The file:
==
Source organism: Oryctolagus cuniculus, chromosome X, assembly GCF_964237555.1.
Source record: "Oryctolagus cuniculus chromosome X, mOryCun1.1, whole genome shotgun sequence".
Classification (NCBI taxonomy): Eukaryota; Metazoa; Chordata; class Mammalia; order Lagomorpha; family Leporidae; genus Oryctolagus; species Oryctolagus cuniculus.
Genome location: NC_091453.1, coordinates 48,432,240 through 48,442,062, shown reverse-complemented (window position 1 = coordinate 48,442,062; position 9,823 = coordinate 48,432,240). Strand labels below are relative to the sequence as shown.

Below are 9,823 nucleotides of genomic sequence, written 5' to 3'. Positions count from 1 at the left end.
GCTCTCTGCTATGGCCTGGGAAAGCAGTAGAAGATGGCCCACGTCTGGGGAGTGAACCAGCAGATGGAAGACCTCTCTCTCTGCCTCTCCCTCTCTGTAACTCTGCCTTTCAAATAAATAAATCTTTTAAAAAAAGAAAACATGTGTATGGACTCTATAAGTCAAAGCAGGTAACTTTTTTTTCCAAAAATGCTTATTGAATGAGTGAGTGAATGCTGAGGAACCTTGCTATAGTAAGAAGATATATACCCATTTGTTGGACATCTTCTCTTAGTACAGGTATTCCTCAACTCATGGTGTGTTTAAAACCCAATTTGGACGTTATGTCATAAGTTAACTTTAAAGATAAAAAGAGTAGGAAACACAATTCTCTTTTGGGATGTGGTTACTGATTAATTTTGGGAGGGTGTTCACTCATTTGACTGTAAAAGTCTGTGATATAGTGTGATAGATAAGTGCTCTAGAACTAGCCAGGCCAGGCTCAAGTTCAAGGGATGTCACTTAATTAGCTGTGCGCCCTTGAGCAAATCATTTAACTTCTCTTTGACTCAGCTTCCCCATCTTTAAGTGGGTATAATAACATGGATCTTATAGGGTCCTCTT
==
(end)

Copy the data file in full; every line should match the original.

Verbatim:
Source organism: Oryctolagus cuniculus, chromosome X, assembly GCF_964237555.1.
Source record: "Oryctolagus cuniculus chromosome X, mOryCun1.1, whole genome shotgun sequence".
Classification (NCBI taxonomy): Eukaryota; Metazoa; Chordata; class Mammalia; order Lagomorpha; family Leporidae; genus Oryctolagus; species Oryctolagus cuniculus.
Genome location: NC_091453.1, coordinates 48,432,240 through 48,442,062, shown reverse-complemented (window position 1 = coordinate 48,442,062; position 9,823 = coordinate 48,432,240). Strand labels below are relative to the sequence as shown.

Below are 9,823 nucleotides of genomic sequence, written 5' to 3'. Positions count from 1 at the left end.
GCTCTCTGCTATGGCCTGGGAAAGCAGTAGAAGATGGCCCACGTCTGGGGAGTGAACCAGCAGATGGAAGACCTCTCTCTCTGCCTCTCCCTCTCTGTAACTCTGCCTTTCAAATAAATAAATCTTTTAAAAAAAGAAAACATGTGTATGGACTCTATAAGTCAAAGCAGGTAACTTTTTTTTCCAAAAATGCTTATTGAATGAGTGAGTGAATGCTGAGGAACCTTGCTATAGTAAGAAGATATATACCCATTTGTTGGACATCTTCTCTTAGTACAGGTATTCCTCAACTCATGGTGTGTTTAAAACCCAATTTGGACGTTATGTCATAAGTTAACTTTAAAGATAAAAAGAGTAGGAAACACAATTCTCTTTTGGGATGTGGTTACTGATTAATTTTGGGAGGGTGTTCACTCATTTGACTGTAAAAGTCTGTGATATAGTGTGATAGATAAGTGCTCTAGAACTAGCCAGGCCAGGCTCAAGTTCAAGGGATGTCACTTAATTAGCTGTGCGCCCTTGAGCAAATCATTTAACTTCTCTTTGACTCAGCTTCCCCATCTTTAAGTGGGTATAATAACATGGATCTTATAGGGTCCTCTT